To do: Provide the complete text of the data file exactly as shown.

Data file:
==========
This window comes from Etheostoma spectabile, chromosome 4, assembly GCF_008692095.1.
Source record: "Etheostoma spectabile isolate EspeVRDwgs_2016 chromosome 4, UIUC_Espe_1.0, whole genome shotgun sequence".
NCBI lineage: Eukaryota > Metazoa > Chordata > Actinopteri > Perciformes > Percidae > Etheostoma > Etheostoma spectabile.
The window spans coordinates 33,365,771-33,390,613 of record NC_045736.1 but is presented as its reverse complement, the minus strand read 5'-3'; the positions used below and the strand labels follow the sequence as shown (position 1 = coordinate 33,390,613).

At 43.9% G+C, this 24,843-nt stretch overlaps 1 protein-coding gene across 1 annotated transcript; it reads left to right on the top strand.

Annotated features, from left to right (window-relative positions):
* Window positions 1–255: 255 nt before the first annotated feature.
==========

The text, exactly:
This window comes from Etheostoma spectabile, chromosome 4, assembly GCF_008692095.1.
Source record: "Etheostoma spectabile isolate EspeVRDwgs_2016 chromosome 4, UIUC_Espe_1.0, whole genome shotgun sequence".
NCBI lineage: Eukaryota > Metazoa > Chordata > Actinopteri > Perciformes > Percidae > Etheostoma > Etheostoma spectabile.
The window spans coordinates 33,365,771-33,390,613 of record NC_045736.1 but is presented as its reverse complement, the minus strand read 5'-3'; the positions used below and the strand labels follow the sequence as shown (position 1 = coordinate 33,390,613).

At 43.9% G+C, this 24,843-nt stretch overlaps 1 protein-coding gene across 1 annotated transcript; it reads left to right on the top strand.

Annotated features, from left to right (window-relative positions):
* Window positions 1–255: 255 nt before the first annotated feature.